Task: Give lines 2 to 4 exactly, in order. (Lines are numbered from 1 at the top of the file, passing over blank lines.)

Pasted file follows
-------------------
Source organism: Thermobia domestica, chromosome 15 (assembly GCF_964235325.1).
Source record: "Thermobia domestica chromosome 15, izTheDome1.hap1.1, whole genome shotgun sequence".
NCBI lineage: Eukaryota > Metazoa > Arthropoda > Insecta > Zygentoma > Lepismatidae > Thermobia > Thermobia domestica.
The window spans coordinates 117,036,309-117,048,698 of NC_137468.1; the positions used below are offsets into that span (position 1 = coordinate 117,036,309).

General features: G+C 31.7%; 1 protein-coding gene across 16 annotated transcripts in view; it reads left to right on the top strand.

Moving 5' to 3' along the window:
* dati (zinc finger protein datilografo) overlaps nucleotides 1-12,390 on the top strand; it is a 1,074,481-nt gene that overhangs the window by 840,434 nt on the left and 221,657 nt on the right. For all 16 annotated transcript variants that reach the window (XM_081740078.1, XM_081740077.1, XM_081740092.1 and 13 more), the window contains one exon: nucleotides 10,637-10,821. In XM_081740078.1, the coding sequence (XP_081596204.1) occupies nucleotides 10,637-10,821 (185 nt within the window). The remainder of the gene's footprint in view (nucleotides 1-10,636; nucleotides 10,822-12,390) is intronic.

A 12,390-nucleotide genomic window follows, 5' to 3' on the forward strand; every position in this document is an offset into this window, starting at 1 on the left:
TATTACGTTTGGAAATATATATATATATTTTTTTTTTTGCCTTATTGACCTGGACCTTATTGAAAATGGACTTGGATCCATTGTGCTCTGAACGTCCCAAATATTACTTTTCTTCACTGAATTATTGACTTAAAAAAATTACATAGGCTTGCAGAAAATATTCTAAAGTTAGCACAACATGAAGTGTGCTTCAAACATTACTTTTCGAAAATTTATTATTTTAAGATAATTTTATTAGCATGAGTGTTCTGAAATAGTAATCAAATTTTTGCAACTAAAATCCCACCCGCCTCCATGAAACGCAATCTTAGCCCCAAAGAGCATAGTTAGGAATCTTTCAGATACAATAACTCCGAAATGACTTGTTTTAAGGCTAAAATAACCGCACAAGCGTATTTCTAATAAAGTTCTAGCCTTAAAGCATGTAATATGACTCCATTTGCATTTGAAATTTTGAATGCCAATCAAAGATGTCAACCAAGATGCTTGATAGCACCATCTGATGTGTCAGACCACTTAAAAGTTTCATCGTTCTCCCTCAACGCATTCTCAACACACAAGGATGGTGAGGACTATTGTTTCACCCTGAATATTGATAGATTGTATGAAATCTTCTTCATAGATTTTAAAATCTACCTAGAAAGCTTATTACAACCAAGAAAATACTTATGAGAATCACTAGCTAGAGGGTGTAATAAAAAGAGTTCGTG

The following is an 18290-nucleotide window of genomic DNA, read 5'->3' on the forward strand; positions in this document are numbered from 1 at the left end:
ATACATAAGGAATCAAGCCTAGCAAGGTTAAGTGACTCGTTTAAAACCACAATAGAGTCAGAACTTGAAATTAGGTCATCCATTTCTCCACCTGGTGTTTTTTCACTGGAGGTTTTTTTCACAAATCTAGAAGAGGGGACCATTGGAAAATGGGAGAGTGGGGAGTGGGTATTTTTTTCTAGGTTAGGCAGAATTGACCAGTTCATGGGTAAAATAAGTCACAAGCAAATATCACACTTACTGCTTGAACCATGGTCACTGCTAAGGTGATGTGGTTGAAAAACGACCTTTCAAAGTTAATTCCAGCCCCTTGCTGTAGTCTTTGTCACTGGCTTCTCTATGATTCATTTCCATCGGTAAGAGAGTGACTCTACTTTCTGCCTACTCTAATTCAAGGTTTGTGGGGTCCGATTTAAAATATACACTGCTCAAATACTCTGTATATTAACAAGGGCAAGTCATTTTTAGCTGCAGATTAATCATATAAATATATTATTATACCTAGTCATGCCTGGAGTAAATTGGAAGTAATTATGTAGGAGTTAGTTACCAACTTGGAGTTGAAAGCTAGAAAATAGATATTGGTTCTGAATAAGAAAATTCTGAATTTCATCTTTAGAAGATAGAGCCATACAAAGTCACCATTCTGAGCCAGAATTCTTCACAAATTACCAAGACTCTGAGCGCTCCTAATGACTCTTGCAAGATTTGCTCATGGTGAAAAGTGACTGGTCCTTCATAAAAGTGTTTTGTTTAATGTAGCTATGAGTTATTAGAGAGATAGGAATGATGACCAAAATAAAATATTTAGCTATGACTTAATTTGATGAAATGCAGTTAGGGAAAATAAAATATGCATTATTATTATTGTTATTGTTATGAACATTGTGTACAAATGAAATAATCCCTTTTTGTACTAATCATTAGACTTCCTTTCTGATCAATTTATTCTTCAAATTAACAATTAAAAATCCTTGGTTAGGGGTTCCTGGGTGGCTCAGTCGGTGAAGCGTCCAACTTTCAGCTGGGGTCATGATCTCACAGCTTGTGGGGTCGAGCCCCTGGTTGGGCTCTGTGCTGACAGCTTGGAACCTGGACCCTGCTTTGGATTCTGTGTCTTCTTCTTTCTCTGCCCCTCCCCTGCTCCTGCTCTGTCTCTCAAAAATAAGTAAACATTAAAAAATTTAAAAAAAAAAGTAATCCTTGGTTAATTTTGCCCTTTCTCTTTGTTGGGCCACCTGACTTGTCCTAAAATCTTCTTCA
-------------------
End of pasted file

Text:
Source record: "Thermobia domestica chromosome 15, izTheDome1.hap1.1, whole genome shotgun sequence".
NCBI lineage: Eukaryota > Metazoa > Arthropoda > Insecta > Zygentoma > Lepismatidae > Thermobia > Thermobia domestica.
The window spans coordinates 117,036,309-117,048,698 of NC_137468.1; the positions used below are offsets into that span (position 1 = coordinate 117,036,309).